Avoid a Devastating Accident: Burn Prevention Tips
One of the most devastating types of injuries is a burn. Many are so bad they require hospitalization and, unfortunately, this is the time of year when doctors see an increase in burn incidents.
Fortunately, many patients receive top-notch help from the North Carolina Jaycee Burn Center. According to director Dr. Bruce A. Cairns, the center is strategically located in the heart of America's "Burn Belt."
"We have a lot of grease fires, house fires, occupational injury, scalds, bonfire-type injuries," he explained. "We just have more of all kinds of injuries that result in needing a burn center, and that's particularly down here in the Southeast."
Prevention Tips - Think Twice!
Cairns said the best burn treatment is actually prevention, and most burns can be prevented by simply thinking twice when you're in a potentially dangerous situation.
For example, if you use a space heater, make sure nothing gets within three feet of it, or it could catch on fire.
"If you're not very mobile and you have a blanket, this can happen in an instant," Cairns said. "Your clothes can catch on fire and that can be very devastating."
Dr. Cairns offers more prevention tips. Watch his entire interview.
The kitchen is often the place where people are burned. For instance, children sometimes are badly burned when they grab handles from pots and pans that are sticking out over the edge of the stovetop range. To prevent this from happening, turn the handles inward.
Grease fires in the kitchen often catch people off-guard, so they do the wrong thing, which can result in a burn.
If grease catches on fire in a pot or pan, do not grab the container and throw the flaming grease outside or in the sink. Instead, cover the container with a lid or a cookie sheet, anything that will cut-off air to the grease fire. Then turn off the heat source, which will likely be the burner or the oven.
Stop Devastating Accidents
Microwave ovens can produce some bad burns, particularly for children and the elderly. Microwaves can super-heat food to temperatures much hotter than we realize.
This is especially true for liquids that are microwaved. Sometimes they do not boil, even though the temperature exceeds the boiling point.
To prevent this, always microwave food in short increments, such as 15, 20 or 30 seconds. Stir the item, if applicable, then carefully test the temperature with your finger, and if it's not warm enough, repeat the process.
Over-filling a turkey fryer can cause devastating burns. Because of this, many fryers have "fill line" imprinted on the pot.
However, to make sure, you can determine how much oil to put in your turkey fryer by testing it first with water. Place your turkey and enough water to cover the turkey in your fryer and draw a line (or make a mental note) where your "fill line" should be.
Also do not use turkey fryers in a house, garage, or any other shelter and keep them away from the sides of these structures.
Many people are burned when they use gasoline to start fires, which Cairns says is a bad idea.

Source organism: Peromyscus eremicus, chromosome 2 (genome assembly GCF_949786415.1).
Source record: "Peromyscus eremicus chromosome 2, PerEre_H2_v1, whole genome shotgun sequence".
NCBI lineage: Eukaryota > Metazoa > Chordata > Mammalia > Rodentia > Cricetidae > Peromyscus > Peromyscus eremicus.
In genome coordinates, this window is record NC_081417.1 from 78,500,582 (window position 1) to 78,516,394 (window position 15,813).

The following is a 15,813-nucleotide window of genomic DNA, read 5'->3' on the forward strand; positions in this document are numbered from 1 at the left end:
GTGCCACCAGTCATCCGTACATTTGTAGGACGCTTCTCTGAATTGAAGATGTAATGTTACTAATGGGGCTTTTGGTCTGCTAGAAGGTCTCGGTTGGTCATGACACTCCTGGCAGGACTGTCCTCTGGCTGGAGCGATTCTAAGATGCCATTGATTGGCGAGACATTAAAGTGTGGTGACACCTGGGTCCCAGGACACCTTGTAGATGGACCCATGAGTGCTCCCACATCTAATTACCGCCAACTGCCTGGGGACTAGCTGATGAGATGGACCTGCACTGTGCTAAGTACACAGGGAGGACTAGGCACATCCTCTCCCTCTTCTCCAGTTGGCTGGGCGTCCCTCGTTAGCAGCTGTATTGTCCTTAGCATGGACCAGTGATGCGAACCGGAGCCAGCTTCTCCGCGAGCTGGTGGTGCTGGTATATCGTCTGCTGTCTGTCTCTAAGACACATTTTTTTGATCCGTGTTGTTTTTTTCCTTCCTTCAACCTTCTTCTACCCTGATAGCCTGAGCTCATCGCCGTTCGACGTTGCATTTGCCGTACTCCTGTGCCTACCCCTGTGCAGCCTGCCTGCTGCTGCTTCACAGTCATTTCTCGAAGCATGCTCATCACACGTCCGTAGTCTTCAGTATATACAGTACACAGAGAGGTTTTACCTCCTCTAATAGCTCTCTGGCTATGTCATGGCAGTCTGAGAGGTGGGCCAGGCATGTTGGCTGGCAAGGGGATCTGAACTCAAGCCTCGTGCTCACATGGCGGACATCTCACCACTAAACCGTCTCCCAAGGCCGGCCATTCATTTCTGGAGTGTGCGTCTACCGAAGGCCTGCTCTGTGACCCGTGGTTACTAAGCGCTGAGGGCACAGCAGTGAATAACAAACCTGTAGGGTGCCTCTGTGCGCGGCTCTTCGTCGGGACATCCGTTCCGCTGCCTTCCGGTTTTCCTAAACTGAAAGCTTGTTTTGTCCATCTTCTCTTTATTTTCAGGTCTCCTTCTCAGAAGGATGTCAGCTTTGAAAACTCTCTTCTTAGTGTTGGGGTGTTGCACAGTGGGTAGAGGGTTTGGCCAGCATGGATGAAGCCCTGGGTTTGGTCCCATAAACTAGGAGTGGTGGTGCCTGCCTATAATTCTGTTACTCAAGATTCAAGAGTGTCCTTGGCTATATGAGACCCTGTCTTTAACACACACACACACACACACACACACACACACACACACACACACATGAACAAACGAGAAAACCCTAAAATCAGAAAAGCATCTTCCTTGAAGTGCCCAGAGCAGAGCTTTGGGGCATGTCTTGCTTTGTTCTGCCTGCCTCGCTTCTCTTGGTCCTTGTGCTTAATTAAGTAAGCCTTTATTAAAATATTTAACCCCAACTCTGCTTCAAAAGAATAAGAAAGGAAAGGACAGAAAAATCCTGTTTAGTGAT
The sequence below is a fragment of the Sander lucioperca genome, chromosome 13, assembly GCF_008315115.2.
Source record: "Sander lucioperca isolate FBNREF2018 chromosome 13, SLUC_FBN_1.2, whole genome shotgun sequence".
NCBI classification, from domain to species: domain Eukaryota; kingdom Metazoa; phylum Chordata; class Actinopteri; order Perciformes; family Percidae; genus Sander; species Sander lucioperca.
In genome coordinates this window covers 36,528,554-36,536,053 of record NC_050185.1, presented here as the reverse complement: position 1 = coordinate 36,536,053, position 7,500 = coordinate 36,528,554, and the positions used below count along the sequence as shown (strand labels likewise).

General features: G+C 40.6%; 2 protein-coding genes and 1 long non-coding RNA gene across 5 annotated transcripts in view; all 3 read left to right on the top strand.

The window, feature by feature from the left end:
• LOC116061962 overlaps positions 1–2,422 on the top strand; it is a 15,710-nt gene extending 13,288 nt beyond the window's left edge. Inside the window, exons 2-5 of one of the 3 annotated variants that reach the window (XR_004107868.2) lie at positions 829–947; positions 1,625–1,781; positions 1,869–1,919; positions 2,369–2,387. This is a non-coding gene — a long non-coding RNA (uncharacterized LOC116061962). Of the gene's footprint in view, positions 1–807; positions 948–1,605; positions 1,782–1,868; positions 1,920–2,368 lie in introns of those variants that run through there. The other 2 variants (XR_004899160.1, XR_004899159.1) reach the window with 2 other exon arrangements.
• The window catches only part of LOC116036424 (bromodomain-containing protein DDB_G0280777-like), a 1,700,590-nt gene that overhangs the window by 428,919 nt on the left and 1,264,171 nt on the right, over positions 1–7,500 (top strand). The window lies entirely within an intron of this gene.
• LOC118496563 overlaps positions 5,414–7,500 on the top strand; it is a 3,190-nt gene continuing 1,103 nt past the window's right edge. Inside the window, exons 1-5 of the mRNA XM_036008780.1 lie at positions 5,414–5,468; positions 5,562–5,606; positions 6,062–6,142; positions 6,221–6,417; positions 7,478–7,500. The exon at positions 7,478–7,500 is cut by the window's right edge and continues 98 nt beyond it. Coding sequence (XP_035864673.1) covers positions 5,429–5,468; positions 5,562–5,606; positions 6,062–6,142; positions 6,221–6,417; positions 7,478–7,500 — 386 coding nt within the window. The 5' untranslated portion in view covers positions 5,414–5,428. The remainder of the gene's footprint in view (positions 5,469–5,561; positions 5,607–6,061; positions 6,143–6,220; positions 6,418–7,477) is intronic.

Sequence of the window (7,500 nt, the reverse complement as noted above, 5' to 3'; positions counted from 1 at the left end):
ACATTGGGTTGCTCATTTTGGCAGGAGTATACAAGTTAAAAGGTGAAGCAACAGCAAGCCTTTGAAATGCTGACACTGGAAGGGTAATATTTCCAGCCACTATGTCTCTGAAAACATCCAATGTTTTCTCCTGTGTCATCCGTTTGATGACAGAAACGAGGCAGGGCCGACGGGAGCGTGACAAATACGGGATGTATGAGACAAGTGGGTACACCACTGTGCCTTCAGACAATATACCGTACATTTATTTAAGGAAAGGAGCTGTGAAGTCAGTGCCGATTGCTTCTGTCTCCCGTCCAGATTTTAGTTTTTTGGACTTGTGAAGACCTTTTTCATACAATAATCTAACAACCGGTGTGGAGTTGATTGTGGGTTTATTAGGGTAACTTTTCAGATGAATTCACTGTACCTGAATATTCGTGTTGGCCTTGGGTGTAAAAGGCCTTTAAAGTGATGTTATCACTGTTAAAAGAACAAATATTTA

"A lot of our patients think, 'Well, if I don't have lighter fluid or any other appropriate way to start a fire, I'll throw gasoline on. It causes so many problems. You have an explosion, and the patients will end up coming in with a really devastating burn," he said.
Helping Around the World
The North Carolina Jaycee Burn Center is largely funded through donations. Burn care can be very expensive.
The center is one of the largest and busiest burn centers in America, thanks to the generosity of the people who support it. Those donors wanted to take all the expertise offered at the center in North Carolina, and share it with people halfway around the world who desperately need it.
Therefore, the North Carolina Jaycee Burn Center opened a burn center in Malawi, Africa, where far too many children die from burns.
Dr. Anthony Charles, a trauma surgeon specializing in helping burn victims, divides his time between the burn centers in North Carolina and Malawi. He said 70 percent of the patients at the Malawi Burn Center are children.
"They live in small, simple, just one room," he explained. "All the cooking is open fire. And so when you have open fire, it's also on the floor and people carry their babies on their backs. When they bend over, children might fall in."
"When children are playing, they might fall in," he continued. "Sometimes at night when you think everybody's gone to bed, a child might want to go to the bathroom, and may accidentally fall into the fire pit."
Dr. Charles talks more about what is happening at the Malawi Burn Center. Watch the entire interview.
Charles said almost all the patients at the Malawi Burn Center are suffering from flame burns that are excruciatingly painful.
"It's just like your entire skin peeling off," he said. "All the raw nerves are now exposed, and even just wind blowing across your skin, it is incredibly painful. The function of the skin is to keep fluids in, and so you lose that. You get dehydrated very quickly, and that's why patients die."
A big thrust of the hospital is training Malawians to take the reins.
"Us as Americans will never be able to fix all of the problems everywhere in the world. We just cannot do that. But to empower the locals to fix their own problems is the way to go," Charles said.
So whether in Malawi, Africa, or here in America, the North Carolina Jaycee Burn Centers are saving lives and minimizing the pain and disfigurement of one of the worst kinds of injuries.